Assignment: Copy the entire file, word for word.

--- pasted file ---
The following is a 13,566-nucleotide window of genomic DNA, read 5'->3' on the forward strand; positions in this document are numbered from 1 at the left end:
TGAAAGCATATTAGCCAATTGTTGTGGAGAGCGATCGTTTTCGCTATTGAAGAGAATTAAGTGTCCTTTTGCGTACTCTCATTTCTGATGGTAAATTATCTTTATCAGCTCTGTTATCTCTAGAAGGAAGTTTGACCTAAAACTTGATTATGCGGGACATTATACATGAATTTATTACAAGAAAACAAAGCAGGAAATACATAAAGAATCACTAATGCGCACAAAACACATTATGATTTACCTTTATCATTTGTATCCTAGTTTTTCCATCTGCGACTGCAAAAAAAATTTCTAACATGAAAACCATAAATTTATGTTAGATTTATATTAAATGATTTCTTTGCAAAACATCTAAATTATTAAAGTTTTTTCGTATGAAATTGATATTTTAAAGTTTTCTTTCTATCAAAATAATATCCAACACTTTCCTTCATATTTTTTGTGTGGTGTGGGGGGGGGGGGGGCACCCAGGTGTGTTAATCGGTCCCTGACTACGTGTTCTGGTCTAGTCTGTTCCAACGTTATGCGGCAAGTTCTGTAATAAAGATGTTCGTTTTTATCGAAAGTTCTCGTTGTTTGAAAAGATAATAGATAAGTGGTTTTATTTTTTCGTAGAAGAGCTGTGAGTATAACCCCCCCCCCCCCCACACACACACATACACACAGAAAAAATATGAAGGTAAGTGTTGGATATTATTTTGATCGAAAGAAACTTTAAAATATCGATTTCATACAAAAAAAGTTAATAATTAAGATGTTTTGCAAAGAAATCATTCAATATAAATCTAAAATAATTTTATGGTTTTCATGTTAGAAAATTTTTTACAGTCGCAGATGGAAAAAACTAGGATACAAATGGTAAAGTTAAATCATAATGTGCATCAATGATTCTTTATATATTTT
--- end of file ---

The following is a 13,566-nucleotide window of genomic DNA, read 5'->3' on the forward strand; positions in this document are numbered from 1 at the left end:
TGAAAGCATATTAGCCAATTGTTGTGGAGAGCGATCGTTTTCGCTATTGAAGAGAATTAAGTGTCCTTTTGCGTACTCTCATTTCTGATGGTAAATTATCTTTATCAGCTCTGTTATCTCTAGAAGGAAGTTTGACCTAAAACTTGATTATGCGGGACATTATACATGAATTTATTACAAGAAAACAAAGCAGGAAATACATAAAGAATCACTAATGCGCACAAAACACATTATGATTTACCTTTATCATTTGTATCCTAGTTTTTCCATCTGCGACTGCAAAAAAAATTTCTAACATGAAAACCATAAATTTATGTTAGATTTATATTAAATGATTTCTTTGCAAAACATCTAAATTATTAAAGTTTTTTCGTATGAAATTGATATTTTAAAGTTTTCTTTCTATCAAAATAATATCCAACACTTTCCTTCATATTTTTTGTGTGGTGTGGGGGGGGGGGGGGCACCCAGGTGTGTTAATCGGTCCCTGACTACGTGTTCTGGTCTAGTCTGTTCCAACGTTATGCGGCAAGTTCTGTAATAAAGATGTTCGTTTTTATCGAAAGTTCTCGTTGTTTGAAAAGATAATAGATAAGTGGTTTTATTTTTTCGTAGAAGAGCTGTGAGTATAACCCCCCCCCCCCCCACACACACACATACACACAGAAAAAATATGAAGGTAAGTGTTGGATATTATTTTGATCGAAAGAAACTTTAAAATATCGATTTCATACAAAAAAAGTTAATAATTAAGATGTTTTGCAAAGAAATCATTCAATATAAATCTAAAATAATTTTATGGTTTTCATGTTAGAAAATTTTTTACAGTCGCAGATGGAAAAAACTAGGATACAAATGGTAAAGTTAAATCATAATGTGCATCAATGATTCTTTATATATTTT